The heartful strategist – part 2
In part 1 of the Heartful Strategist, RAVI VENKATESAN introduced the following framework to map how our consciousness manifests into strategies that have consequences and interact with our ecosystem. In this second article, we will explore three cases of strategic choices that illustrate this framework.
Let us take three cases of strategic choices made by leaders:
The first one is a strategic choice made by Pope Benedict XVI. He resigned in 2013, becoming the first pope in modern times to do so. The last pope who resigned on his own initiative was Celestine V in 1294. Many things were surprising about his decision. He gave up one of the most powerful positions available to humanity. He resigned knowing that he would likely be succeeded by Pope Francis, a man who had views opposed to his own in many areas. He resigned knowing that the church would go through significant reforms and transformation. His choice had significant positive consequences for a large portion of the world’s population.
The second one is a strategic choice made by Henry Ford. In 1914 Ford decided to more than double the basic wage for workers. This decision was unprecedented and shocking. The trend in capitalist America had been the rich getting richer, and the lot of workers staying the same. Ford also reduced the price of his Model T car from $800 to $350, so that many of his workers could afford a car.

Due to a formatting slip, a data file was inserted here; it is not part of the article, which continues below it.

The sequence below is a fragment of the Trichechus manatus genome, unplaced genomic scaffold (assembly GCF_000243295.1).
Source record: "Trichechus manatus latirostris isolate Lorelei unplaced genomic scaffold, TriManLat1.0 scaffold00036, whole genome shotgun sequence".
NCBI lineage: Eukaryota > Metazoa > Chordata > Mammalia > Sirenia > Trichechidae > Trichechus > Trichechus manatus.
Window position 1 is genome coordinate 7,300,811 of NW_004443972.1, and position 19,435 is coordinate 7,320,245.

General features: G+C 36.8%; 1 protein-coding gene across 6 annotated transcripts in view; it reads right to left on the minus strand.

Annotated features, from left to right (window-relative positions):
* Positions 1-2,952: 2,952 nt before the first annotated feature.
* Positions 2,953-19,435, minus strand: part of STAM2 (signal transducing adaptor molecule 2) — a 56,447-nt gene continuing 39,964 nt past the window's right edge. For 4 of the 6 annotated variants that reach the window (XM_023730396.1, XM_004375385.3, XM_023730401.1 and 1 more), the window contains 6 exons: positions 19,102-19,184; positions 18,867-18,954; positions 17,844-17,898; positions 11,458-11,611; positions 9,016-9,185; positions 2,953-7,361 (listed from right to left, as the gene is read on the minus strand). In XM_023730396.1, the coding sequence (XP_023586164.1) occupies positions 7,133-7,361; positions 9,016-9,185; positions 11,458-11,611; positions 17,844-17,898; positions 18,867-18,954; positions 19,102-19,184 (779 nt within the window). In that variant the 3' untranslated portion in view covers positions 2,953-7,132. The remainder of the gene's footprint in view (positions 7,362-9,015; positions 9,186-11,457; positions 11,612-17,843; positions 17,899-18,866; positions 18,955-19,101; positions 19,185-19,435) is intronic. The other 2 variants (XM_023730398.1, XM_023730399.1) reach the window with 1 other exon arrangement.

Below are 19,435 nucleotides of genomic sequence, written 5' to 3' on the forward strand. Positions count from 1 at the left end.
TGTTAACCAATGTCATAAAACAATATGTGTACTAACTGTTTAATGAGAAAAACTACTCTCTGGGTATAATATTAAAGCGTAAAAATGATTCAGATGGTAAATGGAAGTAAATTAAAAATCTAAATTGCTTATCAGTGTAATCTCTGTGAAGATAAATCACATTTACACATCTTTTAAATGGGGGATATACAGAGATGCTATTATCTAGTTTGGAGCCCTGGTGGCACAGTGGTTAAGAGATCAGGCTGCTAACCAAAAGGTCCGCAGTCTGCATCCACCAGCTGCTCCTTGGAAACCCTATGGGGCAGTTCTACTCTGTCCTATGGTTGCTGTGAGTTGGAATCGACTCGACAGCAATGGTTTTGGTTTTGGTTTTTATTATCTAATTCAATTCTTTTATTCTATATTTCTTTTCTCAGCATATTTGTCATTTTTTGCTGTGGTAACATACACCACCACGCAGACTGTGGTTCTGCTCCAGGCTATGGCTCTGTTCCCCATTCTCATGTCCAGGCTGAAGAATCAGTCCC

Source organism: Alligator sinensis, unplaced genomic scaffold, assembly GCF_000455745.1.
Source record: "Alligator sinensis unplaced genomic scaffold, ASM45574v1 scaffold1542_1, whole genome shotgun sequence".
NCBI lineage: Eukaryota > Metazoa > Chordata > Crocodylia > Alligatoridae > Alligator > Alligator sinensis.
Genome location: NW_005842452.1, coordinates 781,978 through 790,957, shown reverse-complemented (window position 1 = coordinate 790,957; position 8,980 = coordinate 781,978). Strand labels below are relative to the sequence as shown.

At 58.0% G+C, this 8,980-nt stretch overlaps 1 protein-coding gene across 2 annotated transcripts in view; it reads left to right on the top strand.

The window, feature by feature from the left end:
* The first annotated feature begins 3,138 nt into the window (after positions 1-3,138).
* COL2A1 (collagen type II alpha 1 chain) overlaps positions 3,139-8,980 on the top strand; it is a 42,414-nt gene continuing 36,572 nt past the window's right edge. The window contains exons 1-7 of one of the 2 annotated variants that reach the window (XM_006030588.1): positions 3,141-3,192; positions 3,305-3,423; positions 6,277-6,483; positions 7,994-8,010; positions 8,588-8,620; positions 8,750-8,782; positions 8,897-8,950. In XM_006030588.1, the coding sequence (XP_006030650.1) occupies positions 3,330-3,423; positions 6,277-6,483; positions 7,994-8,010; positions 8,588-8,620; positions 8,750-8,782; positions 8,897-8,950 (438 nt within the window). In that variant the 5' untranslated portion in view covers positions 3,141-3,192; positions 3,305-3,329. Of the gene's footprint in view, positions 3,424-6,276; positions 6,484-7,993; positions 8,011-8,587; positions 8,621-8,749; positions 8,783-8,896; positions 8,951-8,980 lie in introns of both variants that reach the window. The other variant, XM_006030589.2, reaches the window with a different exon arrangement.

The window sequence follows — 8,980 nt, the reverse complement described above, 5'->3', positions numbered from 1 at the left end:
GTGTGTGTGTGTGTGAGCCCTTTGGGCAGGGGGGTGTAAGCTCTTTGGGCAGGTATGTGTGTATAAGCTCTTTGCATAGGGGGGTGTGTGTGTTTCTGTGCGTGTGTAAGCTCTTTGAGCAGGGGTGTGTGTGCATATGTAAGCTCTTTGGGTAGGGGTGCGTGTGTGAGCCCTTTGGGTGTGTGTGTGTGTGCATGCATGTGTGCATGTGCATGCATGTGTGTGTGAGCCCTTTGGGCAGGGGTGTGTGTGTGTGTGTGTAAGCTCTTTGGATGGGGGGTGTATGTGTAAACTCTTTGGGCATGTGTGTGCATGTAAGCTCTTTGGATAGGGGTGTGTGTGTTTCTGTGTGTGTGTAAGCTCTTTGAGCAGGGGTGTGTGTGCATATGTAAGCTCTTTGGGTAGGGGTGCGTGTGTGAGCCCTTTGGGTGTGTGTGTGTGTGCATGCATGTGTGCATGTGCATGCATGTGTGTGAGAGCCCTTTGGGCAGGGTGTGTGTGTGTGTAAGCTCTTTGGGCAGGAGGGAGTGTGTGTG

Ford said, “We believe in making 20,000 men prosperous and contented rather than follow the plan of making a few slave drivers in our establishment millionaires.”
His decision had significant positive consequences for many, and also made him a billionaire.
The third decision is a strategic choice made by Captain Hernan Cortes. He landed in Vera Cruz in 1519 to begin a conquest and his first order was to his crew to burn their own ships. Two years later he conquered the Aztec empire. His decision was not just surprising, it was one that took significant courage.
These were all big decisions, courageous decisions, decisions that had significant consequences for a large number of people, consequences that led to outcomes that impacted history, outcomes that changed ecosystems forever. What were the levels of consciousness that allowed these men to make these decisions? Were they the same as the average person? They all achieved significant outcomes, but they were driven by different motivations, and operated with different levels of consciousness.
Pope Benedict’s choice was most noble, it reflected sacrifice, altruism and courage. The level of consciousness to make such a choice takes a lot of refinement.
Henry Ford was after all a businessman, and no doubt he sought ways to grow his wealth. However, he made a choice that combined his interests with the interest of his workers and ended up making car ownership in America affordable for common people, thereby changing his ecosystem forever.
Hernan Cortes was motivated by conquest. His consciousness was at a different level. His decision forced his troops to do or die in their battles. The consequences were again significant.
These examples illustrate the relationship between the consciousness level of one individual and how it flows out in terms of strategic choice, that leads to consequences, that lead to outcomes, that can change a whole ecosystem. In subsequent articles we will explore how a Heartful Strategist can work on refining their consciousness level to make strategic choices that not only benefit them, but also deliver the best possible benefits to the broadest possible set of inter-related ecosystems.
Article by RAVI VENKATESAN
March 23, 2020
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